Spirit & Truth # 261
By Greg Smith
Athletes wear mouth guards to protect against anything that might go into their mouth—a ball, a foot, or the ground. In the spiritual life, we need mouth guards as well, not to protect us from what might go into the mouth, but from what might come out. Jesus said, “What goes into a man's mouth does not make him 'unclean,' but what comes out of his mouth, that is what makes him 'unclean (Matthew 15:11).'" A spiritual mouth guard protects not against violence to the mouth, but against violence from the mouth.
In Psalm 141:1-4a, King David “O Lord, I call to you; come quickly to me. Hear my voice when I call to you. May my prayer be set before you like incense; may the lifting up of my hands be like the evening sacrifice. Set a guard over my mouth, O Lord; keep watch over the door of my lips. Let not my heart be drawn to what is evil.”
Yesterday, I had to make a difficult phone call to someone I’ve known for twenty years. Without getting into the details, I’ll just say that I had to tell the person that his actions toward my family were unacceptable, and that even though he called himself our friend, he didn’t fit into that category in my mind. I had to ask him to cut off all contact from us—permanently. I have to admit that I was angry when I spoke to him on the phone.
The man on the other end of the line was stunned at my anger. “But you’re a minister!” he said. Personally, I was amazed that he thought a minister shouldn’t ever be angry. Ephesians 4:26 says that it’s all right to be angry at times. “Be angry, and yet do not sin,” it says. I found that by keeping a guard on my mouth, I allowed myself to be angry, and yet not cross the line into sin.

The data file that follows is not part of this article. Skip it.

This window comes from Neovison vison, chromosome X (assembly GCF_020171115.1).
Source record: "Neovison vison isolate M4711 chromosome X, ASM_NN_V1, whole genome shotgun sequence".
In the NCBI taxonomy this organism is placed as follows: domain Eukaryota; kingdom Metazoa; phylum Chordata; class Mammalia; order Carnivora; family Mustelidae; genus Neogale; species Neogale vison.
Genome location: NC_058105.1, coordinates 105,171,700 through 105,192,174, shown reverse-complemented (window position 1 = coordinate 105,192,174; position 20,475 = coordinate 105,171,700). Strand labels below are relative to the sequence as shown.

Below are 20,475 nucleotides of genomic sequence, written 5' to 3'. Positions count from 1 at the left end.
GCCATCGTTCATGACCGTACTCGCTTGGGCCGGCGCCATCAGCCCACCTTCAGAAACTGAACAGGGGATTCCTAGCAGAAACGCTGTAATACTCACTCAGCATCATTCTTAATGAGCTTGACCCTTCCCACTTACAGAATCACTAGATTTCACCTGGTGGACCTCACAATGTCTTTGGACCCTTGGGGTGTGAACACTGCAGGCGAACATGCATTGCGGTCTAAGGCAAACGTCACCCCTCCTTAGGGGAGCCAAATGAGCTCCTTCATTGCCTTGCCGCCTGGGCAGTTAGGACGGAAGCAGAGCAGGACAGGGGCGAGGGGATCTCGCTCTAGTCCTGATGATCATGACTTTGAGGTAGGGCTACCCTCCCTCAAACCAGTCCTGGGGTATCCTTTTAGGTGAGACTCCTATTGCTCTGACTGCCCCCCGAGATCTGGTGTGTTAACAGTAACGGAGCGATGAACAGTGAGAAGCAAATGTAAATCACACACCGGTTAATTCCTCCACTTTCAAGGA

“Ephesians 4:26 also says, “Do not let the sun go down on your anger.” After that difficult conversation at 11:00 at night, I was exhausted—but I didn’t want to go to bed. I didn’t want to carry those negative emotions with me into dreamland. So I put on an old comedy TV show and laughed and laughed until I felt better. When you’re angry, don’t sin. When you’re angry, don’t hold onto it. Be angry—it’s okay to be angry—but let it go quickly. Don’t carry it with you into the next day.
This past Sunday I shared with my church Jesus’ words to his enemies the Pharisees in John 8:26. “I have much to say about you and much to condemn, but I won’t. For I say only what I have heard from the one who sent me, and he is completely truthful.” Jesus showed us that just because you’re thinking something, that doesn’t mean you have to say it. You can keep it to yourself, especially if you know if would be sinful to say. It’s all right to be angry—but don’t sin. When you’re angry, do what David did. Cry out to God. Pray. Ask the Lord to set a guard over your lips, that you might not be drawn to evil.